I’m a Newbie Again

I’ve done less than a handful of rides this year. I had a crash in February that resulted in road rash and a broken rib; I’ve been working on some deadline projects that have had me out of town; then there’s the usual excuses: it’s too hot, it’s too rainy, it’s too windy…

So, when riding partner Osa said she was ready for a ride, I started rooting through my equipment, changing batteries, checking tire pressure and the like. About 45 minutes before I was going to roll out, I discovered that my Cateye Strada Cadence bike computer battery was dead.

I usually make a practice of changing the battery a New Year’s Day ritual, but I skipped it this year. That meant a quick trip to Radio Shack and 15 minutes of futzing around trying to figure out how to program it.

Legs went to mush

The heat index was somewhere between 87 and 90 and the winds were 9-11 out of the east, so we picked a north-south route. It didn’t take long to figure out we had a variable headwind on the way south. Lack of riding caught up to me in a hurry. My heart rate wasn’t all that higher than normal, but my legs went to mush pretty quickly.

Oh, yeah, I’ve written lots of words about how my Brooks Champion Flyer saddle is sooooo comfortable. In fact, I wrote once that I almost killed my saddle by making it TOO soft. Trust me, when you haven’t been riding a lot of miles, I don’t think ANY saddle is going to feel soft. I’m going to give a little more sympathy to newbies I pick up along the road in the future.

Osa wanted to go over the tall Lake Worth Bridge to soak in some salt air on the beach. I figured I’d salvage what little dignity I had left and head home. I wished her well. That variable headwind we had going south turned into a variable headwind going north, too.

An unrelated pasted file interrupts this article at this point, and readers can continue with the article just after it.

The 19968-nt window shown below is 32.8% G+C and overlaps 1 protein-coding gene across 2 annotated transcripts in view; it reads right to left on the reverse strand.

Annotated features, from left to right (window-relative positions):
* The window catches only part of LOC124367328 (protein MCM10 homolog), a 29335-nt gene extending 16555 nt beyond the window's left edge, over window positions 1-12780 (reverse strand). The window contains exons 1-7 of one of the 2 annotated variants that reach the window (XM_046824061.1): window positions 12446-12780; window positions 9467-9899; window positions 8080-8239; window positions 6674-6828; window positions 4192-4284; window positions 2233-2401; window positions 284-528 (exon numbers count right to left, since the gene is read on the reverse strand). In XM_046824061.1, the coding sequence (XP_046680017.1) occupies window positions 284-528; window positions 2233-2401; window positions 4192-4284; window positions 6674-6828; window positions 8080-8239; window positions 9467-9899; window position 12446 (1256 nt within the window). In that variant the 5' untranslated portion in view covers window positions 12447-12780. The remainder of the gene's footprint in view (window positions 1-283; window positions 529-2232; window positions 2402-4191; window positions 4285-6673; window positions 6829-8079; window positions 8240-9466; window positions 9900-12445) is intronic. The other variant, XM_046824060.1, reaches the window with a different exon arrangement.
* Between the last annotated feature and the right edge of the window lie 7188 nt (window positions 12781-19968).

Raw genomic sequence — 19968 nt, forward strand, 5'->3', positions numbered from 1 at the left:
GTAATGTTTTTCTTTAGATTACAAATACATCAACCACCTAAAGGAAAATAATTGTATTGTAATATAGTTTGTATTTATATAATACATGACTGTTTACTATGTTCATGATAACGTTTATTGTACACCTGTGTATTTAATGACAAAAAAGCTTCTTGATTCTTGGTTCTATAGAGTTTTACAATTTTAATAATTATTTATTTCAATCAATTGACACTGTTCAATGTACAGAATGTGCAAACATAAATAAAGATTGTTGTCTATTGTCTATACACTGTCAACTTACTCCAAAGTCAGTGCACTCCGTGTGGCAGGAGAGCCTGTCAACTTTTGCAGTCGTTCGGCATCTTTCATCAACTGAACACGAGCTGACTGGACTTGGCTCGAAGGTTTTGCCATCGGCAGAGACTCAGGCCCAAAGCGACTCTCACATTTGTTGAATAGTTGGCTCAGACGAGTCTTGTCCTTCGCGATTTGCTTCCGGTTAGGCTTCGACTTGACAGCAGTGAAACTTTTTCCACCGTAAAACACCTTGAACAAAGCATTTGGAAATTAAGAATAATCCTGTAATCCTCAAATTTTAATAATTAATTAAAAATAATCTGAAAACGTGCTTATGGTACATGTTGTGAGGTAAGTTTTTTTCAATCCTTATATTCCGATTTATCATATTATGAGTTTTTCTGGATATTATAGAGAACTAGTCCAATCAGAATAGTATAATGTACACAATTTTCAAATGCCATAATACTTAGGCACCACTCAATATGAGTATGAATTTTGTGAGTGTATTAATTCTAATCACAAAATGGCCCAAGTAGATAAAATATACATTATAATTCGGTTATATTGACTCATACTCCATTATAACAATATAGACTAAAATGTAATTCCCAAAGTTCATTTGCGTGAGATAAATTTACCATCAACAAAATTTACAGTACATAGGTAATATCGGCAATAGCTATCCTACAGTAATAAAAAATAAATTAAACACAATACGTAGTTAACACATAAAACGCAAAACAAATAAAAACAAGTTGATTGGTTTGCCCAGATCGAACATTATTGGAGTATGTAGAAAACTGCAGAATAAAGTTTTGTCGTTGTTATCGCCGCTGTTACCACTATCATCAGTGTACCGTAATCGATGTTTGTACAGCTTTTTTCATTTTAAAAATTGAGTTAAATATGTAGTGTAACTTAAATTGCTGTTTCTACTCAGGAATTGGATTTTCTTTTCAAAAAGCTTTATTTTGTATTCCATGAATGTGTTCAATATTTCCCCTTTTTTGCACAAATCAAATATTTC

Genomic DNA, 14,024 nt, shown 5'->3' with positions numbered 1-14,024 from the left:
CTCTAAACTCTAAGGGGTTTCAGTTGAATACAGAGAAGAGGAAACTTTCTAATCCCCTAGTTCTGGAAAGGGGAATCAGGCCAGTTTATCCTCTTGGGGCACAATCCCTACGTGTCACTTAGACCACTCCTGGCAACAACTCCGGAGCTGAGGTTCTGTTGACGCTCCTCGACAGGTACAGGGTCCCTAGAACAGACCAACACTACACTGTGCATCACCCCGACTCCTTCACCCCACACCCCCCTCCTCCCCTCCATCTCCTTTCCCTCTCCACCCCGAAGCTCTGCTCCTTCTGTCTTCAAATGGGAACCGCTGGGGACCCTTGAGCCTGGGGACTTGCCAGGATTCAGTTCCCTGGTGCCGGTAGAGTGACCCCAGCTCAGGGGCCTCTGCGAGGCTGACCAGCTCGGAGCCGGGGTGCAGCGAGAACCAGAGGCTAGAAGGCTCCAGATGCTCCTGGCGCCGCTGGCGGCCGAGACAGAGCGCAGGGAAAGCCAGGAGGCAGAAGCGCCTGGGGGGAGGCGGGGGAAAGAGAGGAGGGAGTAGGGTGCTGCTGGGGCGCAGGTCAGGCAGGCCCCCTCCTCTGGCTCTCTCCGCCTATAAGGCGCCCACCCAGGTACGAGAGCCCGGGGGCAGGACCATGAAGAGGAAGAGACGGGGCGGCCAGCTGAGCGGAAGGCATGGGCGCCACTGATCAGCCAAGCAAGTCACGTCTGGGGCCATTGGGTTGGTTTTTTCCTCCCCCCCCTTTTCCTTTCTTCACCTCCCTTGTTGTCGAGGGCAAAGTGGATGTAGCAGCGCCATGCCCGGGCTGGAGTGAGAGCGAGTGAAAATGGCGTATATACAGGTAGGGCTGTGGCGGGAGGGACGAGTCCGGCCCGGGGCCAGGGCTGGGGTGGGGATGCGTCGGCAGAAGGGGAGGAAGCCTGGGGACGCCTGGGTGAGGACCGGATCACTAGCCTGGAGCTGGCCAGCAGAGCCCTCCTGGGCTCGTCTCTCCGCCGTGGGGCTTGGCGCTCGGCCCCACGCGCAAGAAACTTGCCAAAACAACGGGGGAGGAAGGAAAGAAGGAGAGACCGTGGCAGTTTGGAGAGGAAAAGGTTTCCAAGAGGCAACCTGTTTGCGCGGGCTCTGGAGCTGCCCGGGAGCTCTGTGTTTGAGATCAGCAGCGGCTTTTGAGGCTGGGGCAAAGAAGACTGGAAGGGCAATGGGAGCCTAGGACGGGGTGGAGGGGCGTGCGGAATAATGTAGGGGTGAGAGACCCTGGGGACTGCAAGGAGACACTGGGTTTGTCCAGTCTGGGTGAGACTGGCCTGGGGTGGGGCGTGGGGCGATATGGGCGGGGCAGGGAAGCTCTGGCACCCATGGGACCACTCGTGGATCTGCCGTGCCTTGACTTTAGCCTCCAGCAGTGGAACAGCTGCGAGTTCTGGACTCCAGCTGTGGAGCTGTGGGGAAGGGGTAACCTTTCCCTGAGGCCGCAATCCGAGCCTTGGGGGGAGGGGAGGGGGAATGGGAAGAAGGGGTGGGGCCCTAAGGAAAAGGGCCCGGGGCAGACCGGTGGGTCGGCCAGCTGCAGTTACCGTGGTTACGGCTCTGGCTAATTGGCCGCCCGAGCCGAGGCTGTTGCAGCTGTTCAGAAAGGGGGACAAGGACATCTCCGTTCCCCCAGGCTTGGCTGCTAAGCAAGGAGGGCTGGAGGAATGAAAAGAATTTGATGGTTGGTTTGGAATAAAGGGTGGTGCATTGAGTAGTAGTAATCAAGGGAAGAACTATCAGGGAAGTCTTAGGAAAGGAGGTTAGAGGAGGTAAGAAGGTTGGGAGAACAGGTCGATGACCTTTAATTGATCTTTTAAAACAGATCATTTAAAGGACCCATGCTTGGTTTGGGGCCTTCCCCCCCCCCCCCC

Watched Hurricane Isaac flow by

About two-thirds of the way home, I felt my calves send me a message: “If you don’t stop what you’re doing, we’re going to give you a hurtin’.” I listened to my calves and took a walk down to see the floodwaters from Hurricane Isaac flowing down the the canal between Lake Worth and West Palm Beach.

This canal runs all the way from Lake Okeechobee and is helping drain the water from my kid’s yard. He lives in a rural neighborhood west of town that has been underwater. His house was built on a pad that put him about three feet above the water, but it was like living on an island for several days., he said.

I’m not going to tell you what my total mileage and average speed was. I’d have been happier if I hadn’t replaced the battery in my bike computer. By the way, you can click on any photo to make it larger.


2012 New Year’s Day Ride

I don’t want to confess how long it’s been since I was on my bike. I carried it all the way to Missouri, let some great riding weather slip by while I was working on some projects and then decided I didn’t want to expose my Florida Surly Long Haul Trucker to ice and sleet. OK, I didn’t want to expose ME to ice and sleet.

Osa said she had been slacking off while I was gone, but had gone riding three or four times.

When we got to the end of Hypoluxo Island on a perfect New Year’s Day, I warned her that she might want to slow down since her bike handling skills might have deteriorated. Sure enough, she didn’t pay any attention to me; if anything, she pedaled harder. Just as she saw seawall and water looming closer, she grabbed the front brake. I’ve done an endo and gone flying over the bars, but I’ve NEVER landed as high as she did. (You can click on the photos to make them larger.)

Fire departments don’t get cats out of trees

“Osa,” I explained. “We may have a problem. I was in fire dispatch one day when a 9-1-1 call came in from a distraught woman who said her kitty cat, Snookums, got out of the house and was perched at the very tiptop of a tall tree in the front yard. She was emphatically requesting a ladder truck be dispatched immediately to effect a rescue.

“The dispatcher tried, as gently as possible, to say that fire departments didn’t rescue cats from trees anymore. It’s just to dangerous for the firefighters. Finally,” I said, “the exasperated dispatcher snapped, ‘Lady, Snookums will eventually come down on her own. When was the last time you drove down the street and saw a skeleton of a cat in a tree?'”

Fortunately, Osa, like Snookums, managed to extract herself from the tree. I noticed that she was a lot more careful grabbing that front brake on the way home.

Every word of this story is true. One of my New Year’s Resolutions is to eschew exaggeration and tomfoolery.